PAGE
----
The FDA’s regulatory pathway for approving Adlarity allowed the use of prior safety and efficacy data from the donepezil tablet, Oh noted, along with new studies conducted by Corium. All told, he said the company carried out 12 human studies, results that were submitted in the FDA application for approval, and a number of animal studies. 

Currently, both Oh and Tariot are involved with preparing the manuscript of the 60-patient study for submission to a journal and presentations at conferences.

When will Adlarity be available and what will it cost?

Adlarity will be available in early fall of 2022, and final pricing has not been determined, according to Corium’s spokesperson; the company has begun the process for the Centers for Medicare & Medicaid Services to review the coverage policy for Adlarity.  

According to Tariot, given that care facilities and home health agencies charge residents and those living at home, respectively, for every dose of medication, Adlarity could help reduce expenses for patients using these services.

Meanwhile, Tan anticipates that Adlarity will be much more expensive than donepezil’s oral formulations. He said this is one among many factors that he and other clinicians will consider when deciding whether to switch a patient’s prescription from donepezil tablets to Adlarity; in particular, whether the treatment’s affordability measures up to its risks and benefits for a patient will be a point of consideration. 

Are there other Alzheimer’s patches?

Corium isn’t the first pharmaceutical company to seek the FDA’s approval for a donepezil patch.

In 2011, the FDA stated that Eisai and its partner Teikoku Pharma USA’s donepezil patch was not ready for approval. According to an Eisai spokesperson, Teikoku is still developing the patch, with limited support from Eisai.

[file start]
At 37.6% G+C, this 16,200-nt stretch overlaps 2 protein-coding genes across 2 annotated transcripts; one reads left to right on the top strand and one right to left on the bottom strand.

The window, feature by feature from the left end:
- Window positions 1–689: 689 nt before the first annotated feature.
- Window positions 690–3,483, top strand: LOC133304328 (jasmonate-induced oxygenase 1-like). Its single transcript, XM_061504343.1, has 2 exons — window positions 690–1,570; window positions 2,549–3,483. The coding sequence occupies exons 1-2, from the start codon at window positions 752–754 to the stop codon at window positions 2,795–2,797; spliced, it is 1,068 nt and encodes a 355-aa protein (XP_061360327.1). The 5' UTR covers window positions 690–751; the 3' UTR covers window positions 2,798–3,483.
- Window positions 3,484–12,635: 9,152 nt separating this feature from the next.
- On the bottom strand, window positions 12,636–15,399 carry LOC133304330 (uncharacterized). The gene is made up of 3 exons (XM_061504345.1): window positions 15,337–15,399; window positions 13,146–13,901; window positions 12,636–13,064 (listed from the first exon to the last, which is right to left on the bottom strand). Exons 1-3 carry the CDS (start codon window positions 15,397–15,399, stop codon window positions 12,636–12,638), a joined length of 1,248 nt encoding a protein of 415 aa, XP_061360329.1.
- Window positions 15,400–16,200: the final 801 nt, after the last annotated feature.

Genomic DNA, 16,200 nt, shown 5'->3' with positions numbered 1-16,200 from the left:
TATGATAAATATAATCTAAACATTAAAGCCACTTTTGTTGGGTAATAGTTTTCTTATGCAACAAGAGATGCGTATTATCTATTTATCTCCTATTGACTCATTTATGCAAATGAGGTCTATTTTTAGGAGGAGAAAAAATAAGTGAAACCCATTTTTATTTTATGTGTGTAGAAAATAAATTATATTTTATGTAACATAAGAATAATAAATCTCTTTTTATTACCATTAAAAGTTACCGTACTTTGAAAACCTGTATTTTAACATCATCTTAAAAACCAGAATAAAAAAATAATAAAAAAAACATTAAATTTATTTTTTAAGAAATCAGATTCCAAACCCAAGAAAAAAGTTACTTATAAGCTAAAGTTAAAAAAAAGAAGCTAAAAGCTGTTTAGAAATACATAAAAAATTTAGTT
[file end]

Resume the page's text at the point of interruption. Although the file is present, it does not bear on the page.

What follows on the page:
When it comes to Corium’s efforts, the FDA had also rejected the company’s first application for Adlarity’s approval in 2020. But results from the 60-patient study, which had the main objective of examining the biological equivalence of Adlarity 10mg-per-day to oral donepezil 10mg-per-day, showed that the two treatments were indeed bioequivalent per the FDA’s standards, Oh said. He added that it served as the key study for the FDA’s approval of Adlarity. 

In the meantime, existing patches of another cholinesterase inhibitor, known as rivastigmine, have already been on the market for years. The once-daily Exelon Patch, developed by Novartis, was first cleared by the FDA in 2007. Then, Mylan launched the generic version of Exelon in 2018, following the FDA’s approval of the company’s own patch. 

The main differences between rivastigmine patches and Adlarity are the active ingredient and duration of wear, Oh noted. Currently, he added, no studies have compared rivastigmine patches against Adlarity. 

All in all, treating and managing Alzheimer’s is complex, and every medication — including Adlarity — comes with potential side effects. Dr. Matthew Growdon, a geriatrician at the University of California San Francisco, urged people with Alzheimer’s and their care partners to hold thorough discussions with doctors about the different treatments available; weighing a medication’s affordability, the burdens of administering a drug, along with its risks and benefits is central to these conversations. Ultimately, he explained, a clinician’s decision for prescribing or deprescribing a treatment is made on a case-by-case basis.